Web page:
Jails Face High Health Costs for Inmates

inmate billGRANTS PASS, Ore. — Local jails already facing budget problems are now dealing with the high cost of health care for inmates. Jail officials say a single inmate can cost a county tens of thousands of dollars in medical bills.

On Wednesday, Josephine County Sheriff Gil Gilbertson pulled three heavy files from his desk, dropping each with a loud thud on his desk. Each folder showed the medical costs for individual inmates in the jail. One was as high as $75,000. Gilbertson said county taxpayers have to pay for all of it.

When an inmate is booked into the jail, they are entitled to medical care, but private insurance companies can choose to stop coverage for a customer who is arrested. As a result, county jails have to foot the bill when it comes to anything from broken bones to medication.

Gilbertson said he’s seen criminals treat the jail like a free hospital.

“I’ve seen people that have needed medical attention intentionally get arrested to come here and get medical treatment,” he said.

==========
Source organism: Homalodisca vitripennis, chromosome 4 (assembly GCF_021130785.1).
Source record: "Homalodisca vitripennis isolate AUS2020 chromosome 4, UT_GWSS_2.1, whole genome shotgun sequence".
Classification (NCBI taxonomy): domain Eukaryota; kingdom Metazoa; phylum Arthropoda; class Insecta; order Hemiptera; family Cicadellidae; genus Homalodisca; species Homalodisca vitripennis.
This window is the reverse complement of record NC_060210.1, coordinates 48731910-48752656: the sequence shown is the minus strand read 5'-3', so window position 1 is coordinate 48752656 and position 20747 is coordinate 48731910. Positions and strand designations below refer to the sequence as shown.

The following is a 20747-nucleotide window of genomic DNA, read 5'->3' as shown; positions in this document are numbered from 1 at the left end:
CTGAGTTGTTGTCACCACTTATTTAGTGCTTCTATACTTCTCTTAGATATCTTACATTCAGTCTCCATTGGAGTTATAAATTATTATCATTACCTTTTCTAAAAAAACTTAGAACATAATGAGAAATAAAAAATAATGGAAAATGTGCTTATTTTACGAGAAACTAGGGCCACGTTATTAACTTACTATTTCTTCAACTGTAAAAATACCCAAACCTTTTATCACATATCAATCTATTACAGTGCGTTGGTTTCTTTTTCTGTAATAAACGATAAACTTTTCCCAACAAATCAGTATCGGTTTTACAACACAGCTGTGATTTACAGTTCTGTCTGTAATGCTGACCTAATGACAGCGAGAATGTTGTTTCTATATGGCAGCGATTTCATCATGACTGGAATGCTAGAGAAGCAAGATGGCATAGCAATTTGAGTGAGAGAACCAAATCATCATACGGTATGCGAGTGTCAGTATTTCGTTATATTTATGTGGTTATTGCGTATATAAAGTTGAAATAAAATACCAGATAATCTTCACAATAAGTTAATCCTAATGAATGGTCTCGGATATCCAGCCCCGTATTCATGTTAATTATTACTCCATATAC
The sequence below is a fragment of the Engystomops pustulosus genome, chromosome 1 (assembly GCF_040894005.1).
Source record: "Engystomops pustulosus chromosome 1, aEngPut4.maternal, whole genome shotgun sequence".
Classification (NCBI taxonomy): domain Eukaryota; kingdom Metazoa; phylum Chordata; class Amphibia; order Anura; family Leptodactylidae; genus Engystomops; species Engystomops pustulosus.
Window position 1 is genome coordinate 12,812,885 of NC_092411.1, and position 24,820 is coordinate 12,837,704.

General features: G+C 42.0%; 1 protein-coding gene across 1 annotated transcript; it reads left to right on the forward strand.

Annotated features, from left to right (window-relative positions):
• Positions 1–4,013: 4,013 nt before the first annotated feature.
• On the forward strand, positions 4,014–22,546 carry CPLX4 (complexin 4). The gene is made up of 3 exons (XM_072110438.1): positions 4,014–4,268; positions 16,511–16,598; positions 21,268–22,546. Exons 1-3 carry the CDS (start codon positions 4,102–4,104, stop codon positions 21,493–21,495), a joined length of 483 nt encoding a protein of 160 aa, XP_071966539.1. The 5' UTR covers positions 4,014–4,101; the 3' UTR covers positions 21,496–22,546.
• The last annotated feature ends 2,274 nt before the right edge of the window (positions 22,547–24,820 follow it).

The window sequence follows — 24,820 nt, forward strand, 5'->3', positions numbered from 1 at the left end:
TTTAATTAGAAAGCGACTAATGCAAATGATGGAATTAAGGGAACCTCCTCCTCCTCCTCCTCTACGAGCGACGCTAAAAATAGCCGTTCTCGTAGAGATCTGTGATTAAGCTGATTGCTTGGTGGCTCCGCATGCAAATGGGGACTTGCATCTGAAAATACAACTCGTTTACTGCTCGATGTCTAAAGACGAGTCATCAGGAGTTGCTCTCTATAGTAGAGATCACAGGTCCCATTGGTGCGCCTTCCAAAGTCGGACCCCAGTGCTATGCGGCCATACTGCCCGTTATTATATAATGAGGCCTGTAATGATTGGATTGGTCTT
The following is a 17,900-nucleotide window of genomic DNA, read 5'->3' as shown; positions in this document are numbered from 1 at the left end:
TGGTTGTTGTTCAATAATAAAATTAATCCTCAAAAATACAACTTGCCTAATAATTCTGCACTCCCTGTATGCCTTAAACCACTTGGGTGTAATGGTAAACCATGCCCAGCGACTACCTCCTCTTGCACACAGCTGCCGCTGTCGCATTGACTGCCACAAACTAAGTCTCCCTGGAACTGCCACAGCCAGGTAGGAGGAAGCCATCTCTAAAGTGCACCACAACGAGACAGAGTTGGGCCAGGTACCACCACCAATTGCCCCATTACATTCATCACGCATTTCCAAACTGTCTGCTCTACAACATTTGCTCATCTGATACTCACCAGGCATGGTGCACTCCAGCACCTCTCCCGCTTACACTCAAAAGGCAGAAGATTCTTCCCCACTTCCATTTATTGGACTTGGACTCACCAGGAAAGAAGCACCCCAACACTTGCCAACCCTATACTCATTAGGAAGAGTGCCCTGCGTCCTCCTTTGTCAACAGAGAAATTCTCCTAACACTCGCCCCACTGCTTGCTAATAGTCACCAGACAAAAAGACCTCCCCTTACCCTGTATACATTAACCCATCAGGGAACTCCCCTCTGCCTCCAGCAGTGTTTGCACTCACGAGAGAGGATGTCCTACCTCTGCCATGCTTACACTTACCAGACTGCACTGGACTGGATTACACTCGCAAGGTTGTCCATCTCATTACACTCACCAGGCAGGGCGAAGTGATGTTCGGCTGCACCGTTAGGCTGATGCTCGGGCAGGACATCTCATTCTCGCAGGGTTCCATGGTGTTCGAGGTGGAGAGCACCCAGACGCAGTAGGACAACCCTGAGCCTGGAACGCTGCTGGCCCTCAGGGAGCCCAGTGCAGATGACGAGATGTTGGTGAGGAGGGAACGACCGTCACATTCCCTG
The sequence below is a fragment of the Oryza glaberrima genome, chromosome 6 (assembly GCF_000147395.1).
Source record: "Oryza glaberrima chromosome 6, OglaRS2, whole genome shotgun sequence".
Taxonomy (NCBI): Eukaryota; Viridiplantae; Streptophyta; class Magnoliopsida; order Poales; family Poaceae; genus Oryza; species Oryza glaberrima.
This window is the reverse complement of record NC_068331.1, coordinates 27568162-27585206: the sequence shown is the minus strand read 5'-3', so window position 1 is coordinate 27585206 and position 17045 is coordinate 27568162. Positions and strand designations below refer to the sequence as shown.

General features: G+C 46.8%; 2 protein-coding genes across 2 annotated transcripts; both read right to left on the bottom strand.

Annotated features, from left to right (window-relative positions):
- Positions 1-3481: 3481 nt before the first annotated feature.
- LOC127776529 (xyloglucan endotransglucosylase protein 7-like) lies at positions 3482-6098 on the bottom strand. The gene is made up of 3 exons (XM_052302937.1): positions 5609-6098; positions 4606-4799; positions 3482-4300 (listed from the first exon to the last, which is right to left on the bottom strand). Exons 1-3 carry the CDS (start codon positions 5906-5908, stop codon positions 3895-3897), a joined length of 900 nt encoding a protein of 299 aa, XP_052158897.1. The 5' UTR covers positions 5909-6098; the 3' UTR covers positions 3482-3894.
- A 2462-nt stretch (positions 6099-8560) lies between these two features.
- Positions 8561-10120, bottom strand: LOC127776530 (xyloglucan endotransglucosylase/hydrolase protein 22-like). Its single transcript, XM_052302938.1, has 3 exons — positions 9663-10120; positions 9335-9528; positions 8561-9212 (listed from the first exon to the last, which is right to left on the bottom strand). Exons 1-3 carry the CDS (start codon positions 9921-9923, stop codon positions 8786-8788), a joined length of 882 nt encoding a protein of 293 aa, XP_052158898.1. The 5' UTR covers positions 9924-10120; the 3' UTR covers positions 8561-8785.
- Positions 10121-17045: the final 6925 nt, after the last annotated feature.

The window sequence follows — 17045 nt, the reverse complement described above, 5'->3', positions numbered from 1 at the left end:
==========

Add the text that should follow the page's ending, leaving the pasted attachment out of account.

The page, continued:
A bill being worked through the Oregon legislature would prevent private insurers from dropping coverage to someone who has been arrested. Gilbertson said he supports it. House Bill 4110 was introduced into the Oregon House, but it has not been voted on.

The Josephine County Jail has a pay-to-stay system, which means when an inmate is convicted of a crime, they are sent a bill for being in the jail. If the convicted inmate pays within 30 days, the bill is cut in half. But because of budget cuts eliminating jail beds, many inmates get cited and released. If that suspect never appears in court and is never convicted, that bill never gets paid.